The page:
No Charges for White Mall Security Guard Who Pepper Sprayed Black Man (Video)

| by Michael Allen

The Seattle City Attorney's office has chosen not to press charges against a white mall security guard who pepper sprayed an African-American man, Raymond Wilford, on Aug. 9.

According to the Seattle Times, a shirtless man was heckling pro-Palestinian rally demonstrators in the outdoor area of the mall. Wilford was walking past the demonstration to a Starbucks when he felt the shirtless man's spit.

Wilford turned around to confront the shirtless man, but the mall security guard yelled at both men and then pepper sprayed Wilford (video below).

Witnesses repeatedly told the security guard that he had the "wrong man," but he ignored them and took Wilford to a nearby police station. Wilford was released without charges.

"[The mall security guard] appears to have discharged the pepper spray in self-defense," Seattle City Attorney's spokesperson Kimberly Mills told

"A pedestrian apparently not involved in the protest [Wilford] confronted the suspect [the shirtless white man] and, according to the security guard, shoulder-checked [the shirtless white man] in the back and spit on him," added Mills.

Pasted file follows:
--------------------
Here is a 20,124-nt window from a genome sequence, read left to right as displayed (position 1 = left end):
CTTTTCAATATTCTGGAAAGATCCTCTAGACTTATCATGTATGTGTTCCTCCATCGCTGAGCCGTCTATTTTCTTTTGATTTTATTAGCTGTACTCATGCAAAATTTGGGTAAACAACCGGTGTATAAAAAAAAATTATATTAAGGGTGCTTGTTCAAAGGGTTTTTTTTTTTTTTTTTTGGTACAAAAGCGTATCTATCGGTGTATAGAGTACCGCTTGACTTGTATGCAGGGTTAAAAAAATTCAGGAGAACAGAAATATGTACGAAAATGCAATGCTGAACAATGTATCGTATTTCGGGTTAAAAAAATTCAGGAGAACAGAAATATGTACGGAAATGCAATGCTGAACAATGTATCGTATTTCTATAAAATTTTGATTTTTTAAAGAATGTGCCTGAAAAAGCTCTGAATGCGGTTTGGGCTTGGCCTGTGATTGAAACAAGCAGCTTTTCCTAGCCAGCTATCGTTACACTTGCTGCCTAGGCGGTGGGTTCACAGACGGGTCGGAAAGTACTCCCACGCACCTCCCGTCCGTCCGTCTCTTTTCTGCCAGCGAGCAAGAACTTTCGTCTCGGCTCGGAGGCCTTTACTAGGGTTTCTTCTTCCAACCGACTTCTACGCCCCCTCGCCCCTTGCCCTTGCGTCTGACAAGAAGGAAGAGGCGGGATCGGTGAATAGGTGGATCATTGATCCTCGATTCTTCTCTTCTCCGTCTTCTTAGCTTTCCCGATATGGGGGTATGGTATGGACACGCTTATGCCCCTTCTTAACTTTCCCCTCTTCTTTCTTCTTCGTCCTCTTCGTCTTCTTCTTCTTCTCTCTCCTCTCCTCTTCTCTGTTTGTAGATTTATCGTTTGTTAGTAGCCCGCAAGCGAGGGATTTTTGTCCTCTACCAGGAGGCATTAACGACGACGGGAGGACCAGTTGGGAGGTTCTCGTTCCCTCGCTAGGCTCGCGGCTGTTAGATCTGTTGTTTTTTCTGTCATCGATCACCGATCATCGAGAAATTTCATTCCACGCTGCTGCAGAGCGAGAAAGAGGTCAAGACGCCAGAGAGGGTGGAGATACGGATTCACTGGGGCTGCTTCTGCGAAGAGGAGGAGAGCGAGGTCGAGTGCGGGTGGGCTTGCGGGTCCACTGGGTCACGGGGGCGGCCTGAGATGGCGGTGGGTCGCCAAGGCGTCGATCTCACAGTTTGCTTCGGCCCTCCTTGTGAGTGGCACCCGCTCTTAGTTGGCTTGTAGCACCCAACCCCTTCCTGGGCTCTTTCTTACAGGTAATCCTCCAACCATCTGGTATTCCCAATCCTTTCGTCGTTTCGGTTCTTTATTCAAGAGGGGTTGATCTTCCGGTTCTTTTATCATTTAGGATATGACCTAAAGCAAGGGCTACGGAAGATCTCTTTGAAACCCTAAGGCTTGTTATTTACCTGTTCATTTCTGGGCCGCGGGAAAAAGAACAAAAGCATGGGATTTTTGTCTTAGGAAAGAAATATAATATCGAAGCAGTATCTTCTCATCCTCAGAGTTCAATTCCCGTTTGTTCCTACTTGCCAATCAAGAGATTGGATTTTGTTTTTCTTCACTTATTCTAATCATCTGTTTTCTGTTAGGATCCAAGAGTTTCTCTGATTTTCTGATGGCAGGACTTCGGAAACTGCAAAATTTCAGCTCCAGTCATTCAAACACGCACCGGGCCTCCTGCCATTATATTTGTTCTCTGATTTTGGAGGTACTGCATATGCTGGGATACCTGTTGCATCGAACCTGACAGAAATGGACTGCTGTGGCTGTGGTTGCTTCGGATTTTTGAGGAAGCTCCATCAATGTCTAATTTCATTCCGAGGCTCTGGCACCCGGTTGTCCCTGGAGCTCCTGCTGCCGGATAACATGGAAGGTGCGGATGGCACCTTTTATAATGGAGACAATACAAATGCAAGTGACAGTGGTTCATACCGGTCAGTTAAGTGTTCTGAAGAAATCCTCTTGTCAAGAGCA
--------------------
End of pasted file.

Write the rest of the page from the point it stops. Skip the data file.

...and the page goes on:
Wilford responded to the news sarcastically: "Justice's been served, again. They say the law works for who it wants to."

Wilford claimed that no one from the city ever contacted him about the incident.

"I'm very disappointed," said Wilford. "I feel like I should have something to do with [the investigation], since I was the person who was assaulted."

Mills would not say who the City Attorney's office did contact, but reports that the City Attorney's decision mostly relied on the security guard.

The City Attorney's office claims Wilford "directed his aggression toward the security guard by yelling profanities and advancing on him with clenched fists."

However, Alex Garland, a local photographer, took pictures that show Wilford had his arms at his side when he was pepper sprayed in the face.

"It seems that the prosecutor decided to buy the security guard’s version and to ignore my client’s version ... even under the version of events cited by the prosecutor, if it were true, the security guard would be guilty of assault," Michael Maxwell, Wilford's attorney, told

"There is a requirement of proportionality in Washington state. All Wilford did was take a half step toward the security guard with his hands at his sides. Even if Wilford was issuing profanities, that hardly warrants macing, handcuffing, and imprisoning him," added Maxwell.

Sources: Seattle Times,,